Rep. Nick Duran isn’t running again, but the question of who will fill the state House seat representing Key Biscayne —as well as other state and federal offices— will hinge on how political lines are redrawn as a result of the 2020 census. It’s turning into quite a complicated affair, and the Legislature doesn’t even meet until January to decide.
Even more uncertain: which candidates will compete to be the island’s representative in the Florida Senate. Under proposals now being discussed, Key Biscayne and its 15,000 residents could be placed into an entirely different district than the current one.
Redistricting is often a contentious exercise in Florida that has led to lawsuits, as parties try to maximize power through gerrymandering. Amendment 6, approved by voters in 2010, forbids lawmakers from drawing lines “to favor or disfavor an incumbent or political party.” Violation of that new law by Republicans after the 2010 census led to court-drawn maps in 2015.
In his decision not to seek reelection, Duran said he wanted to resume a business career and spend time with his family instead of trips to Tallahassee. He was tapped in September to be CEO of Primavera Health, a healthcare analytics company that focuses on making physicians’ offices more efficient.
But with Duran’s decision not to run, Key Biscayne residents will be confronted with a very different political landscape for elections now less than a year away.
For the Florida House, attorney Alessandro “A.J.” D’Amico filed papers last week to run as a Democrat for the seat being left vacant by Duran. D’Amico, 27, is a former legislative aide to County Commissioner Rene Garcia, a former Republican state senator. He’d be making his first bid for elective office. No one has yet filed on the Republican side. D’Amico said he is planning a formal announcement of his candidacy this week.
For the State Senate, a draft map from the Senate Reapportionment Committee would place Key Biscayne in Senate District 40 instead of current District 37. The change is significant: District 40 is currently inland, west of U.S. 1. A new map for 40 includes the Roads, Pinecrest, Cutler Bay, and Homestead Air Force Reserve Base. District 40 is currently represented by State Sen. Annette Taddeo, who recently announced plans to run for Governor.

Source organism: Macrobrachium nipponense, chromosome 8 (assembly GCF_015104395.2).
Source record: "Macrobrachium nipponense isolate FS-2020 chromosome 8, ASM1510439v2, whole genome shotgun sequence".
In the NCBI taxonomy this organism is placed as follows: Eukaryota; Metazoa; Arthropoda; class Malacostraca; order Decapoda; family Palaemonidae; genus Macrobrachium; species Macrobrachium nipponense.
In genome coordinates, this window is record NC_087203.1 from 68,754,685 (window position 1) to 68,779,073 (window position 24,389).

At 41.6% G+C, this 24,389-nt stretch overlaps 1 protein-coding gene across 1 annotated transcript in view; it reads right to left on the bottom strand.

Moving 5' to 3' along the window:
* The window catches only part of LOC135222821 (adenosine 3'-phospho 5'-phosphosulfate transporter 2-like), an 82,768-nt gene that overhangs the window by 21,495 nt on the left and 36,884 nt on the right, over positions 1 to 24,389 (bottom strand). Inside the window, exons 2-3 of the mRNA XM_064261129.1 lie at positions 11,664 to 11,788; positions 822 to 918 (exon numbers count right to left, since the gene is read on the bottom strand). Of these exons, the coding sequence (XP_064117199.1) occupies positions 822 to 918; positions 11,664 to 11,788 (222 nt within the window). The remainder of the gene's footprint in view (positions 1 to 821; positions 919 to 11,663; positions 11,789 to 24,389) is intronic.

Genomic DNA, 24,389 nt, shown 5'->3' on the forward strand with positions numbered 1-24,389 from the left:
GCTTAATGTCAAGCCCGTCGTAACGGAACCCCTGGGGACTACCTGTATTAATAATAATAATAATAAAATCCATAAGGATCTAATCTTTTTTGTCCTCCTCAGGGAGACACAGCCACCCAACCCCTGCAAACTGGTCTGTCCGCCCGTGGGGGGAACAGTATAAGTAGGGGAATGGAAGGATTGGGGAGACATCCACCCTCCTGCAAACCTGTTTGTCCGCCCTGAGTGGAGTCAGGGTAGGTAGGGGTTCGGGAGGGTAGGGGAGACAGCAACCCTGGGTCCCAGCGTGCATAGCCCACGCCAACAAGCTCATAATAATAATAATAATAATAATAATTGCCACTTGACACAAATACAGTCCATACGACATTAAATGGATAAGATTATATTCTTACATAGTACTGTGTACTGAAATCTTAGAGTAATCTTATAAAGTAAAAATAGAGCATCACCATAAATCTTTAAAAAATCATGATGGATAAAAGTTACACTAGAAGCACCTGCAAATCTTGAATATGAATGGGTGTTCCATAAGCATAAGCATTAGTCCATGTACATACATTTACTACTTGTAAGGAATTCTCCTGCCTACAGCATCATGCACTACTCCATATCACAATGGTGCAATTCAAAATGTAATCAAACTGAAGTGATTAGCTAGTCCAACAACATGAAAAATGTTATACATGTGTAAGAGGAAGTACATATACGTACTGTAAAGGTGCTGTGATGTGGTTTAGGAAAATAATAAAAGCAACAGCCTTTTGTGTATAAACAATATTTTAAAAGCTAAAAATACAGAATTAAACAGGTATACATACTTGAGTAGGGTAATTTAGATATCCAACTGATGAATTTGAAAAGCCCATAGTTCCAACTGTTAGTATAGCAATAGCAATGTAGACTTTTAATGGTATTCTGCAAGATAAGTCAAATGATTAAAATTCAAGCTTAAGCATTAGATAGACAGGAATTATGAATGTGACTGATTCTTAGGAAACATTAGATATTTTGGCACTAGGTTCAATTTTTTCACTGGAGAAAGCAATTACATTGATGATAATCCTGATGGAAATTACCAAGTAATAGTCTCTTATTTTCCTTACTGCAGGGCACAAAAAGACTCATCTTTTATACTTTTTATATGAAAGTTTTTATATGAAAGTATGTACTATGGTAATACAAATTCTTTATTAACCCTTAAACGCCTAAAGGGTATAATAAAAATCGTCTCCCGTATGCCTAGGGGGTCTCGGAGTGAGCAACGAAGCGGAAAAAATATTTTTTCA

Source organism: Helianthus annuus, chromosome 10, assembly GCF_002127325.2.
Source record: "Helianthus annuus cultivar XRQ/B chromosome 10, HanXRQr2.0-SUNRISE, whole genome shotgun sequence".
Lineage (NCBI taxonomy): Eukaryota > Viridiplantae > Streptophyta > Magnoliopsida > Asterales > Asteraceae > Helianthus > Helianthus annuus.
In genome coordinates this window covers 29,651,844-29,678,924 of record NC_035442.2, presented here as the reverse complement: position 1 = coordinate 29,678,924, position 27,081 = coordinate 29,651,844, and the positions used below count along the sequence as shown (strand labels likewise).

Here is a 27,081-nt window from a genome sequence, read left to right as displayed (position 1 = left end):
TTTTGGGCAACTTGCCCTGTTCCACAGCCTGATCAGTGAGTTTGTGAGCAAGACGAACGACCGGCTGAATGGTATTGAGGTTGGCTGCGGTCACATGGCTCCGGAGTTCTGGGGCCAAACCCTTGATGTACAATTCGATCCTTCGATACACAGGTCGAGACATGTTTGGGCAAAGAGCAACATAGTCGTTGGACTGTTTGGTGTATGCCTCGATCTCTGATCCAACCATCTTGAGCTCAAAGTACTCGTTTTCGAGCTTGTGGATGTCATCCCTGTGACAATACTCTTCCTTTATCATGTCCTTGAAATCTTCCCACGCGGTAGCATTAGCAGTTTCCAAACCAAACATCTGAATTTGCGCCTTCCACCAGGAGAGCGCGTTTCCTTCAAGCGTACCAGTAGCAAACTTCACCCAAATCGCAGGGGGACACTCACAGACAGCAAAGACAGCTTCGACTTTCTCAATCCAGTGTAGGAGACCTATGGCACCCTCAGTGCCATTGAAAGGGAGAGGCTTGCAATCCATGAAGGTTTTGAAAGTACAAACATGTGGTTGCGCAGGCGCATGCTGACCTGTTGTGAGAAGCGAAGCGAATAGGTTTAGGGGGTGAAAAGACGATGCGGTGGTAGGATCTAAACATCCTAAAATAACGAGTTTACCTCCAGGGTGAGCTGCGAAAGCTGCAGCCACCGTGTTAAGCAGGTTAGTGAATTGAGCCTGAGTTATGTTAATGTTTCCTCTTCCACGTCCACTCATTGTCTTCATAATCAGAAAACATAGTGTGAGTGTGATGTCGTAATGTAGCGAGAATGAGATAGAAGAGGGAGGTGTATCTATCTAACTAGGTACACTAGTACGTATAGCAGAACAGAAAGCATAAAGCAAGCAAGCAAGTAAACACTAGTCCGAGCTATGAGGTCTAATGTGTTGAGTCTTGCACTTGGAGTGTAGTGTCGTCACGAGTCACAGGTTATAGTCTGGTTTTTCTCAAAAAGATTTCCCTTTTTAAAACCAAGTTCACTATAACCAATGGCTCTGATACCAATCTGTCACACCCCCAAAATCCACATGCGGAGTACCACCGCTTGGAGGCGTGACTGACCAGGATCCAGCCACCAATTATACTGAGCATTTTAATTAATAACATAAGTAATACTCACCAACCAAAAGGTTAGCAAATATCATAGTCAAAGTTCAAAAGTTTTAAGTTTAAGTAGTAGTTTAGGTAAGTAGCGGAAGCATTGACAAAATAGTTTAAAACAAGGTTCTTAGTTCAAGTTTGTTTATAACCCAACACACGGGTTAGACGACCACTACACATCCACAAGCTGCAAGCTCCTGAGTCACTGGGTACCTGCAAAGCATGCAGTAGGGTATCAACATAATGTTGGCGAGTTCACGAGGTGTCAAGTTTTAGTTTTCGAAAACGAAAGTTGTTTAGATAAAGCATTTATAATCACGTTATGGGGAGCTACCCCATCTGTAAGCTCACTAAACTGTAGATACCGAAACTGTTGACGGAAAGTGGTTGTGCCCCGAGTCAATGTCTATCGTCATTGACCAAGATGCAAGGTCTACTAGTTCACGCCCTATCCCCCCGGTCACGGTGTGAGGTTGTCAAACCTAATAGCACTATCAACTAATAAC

The change is causing a mammoth switcheroo in who’s running for what.
Democrat Janelle Perez now plans to run in District 40, according to her campaign. No Republicans have yet filed for the seat, but it’s expected that Ileana Garcia, the incumbent in 37, will now run in 40 (her office did not respond to a query).
In District 37 —sans Key Biscayne— Miami Beach’s Michael Grieco, who currently represents House District 113, has now also filed for District 37. The Democrat said Sunday he expects that Garcia will be his opponent.
“Nothing is set in stone, but we expect that to be the end result,” Grieco said. “They drew Key Biscayne into 40 because of concern that it would tilt 37 toward the Democratic side,” Grieco said. He added that it made more sense to leave Key Biscayne paired with Miami Beach, another barrier island.
Garcia defeated Democrat Jose Javier Rodriguez by 34 votes in 2020 in a contest that is still mired in controversy. The race saw a “sham” candidate used to siphon votes, and criminal charges are pending against former Republican operative Frank Artiles.
U.S. House of Representatives
Much attention is being paid to Congressional District 27, which includes Key Biscayne and was a pickup for Republicans in 2020, with Republican Maria Elvira Salazar ousting incumbent Democrat Donna Shalala. The committee’s map shows changes here as well, making a district that is safer for Salazar’s re-election —but that otherwise mystified one prominent redistricting watcher.
“Is this a head fake?” wrote David Wasserman of the Cook Political Report, saying he’d expected Florida Republicans to create a state map that would elect more GOP members of Congress. “I’d be very surprised if Tallahassee Rs settle for this,” he wrote on Twitter.
The Florida House has yet to release its redistricting map, but is expected to do so soon, Grieco said. “I would love to have Key Biscayne in the district,” he said, but added that he’s fairly confident the Legislature will move the island out of the district in the end.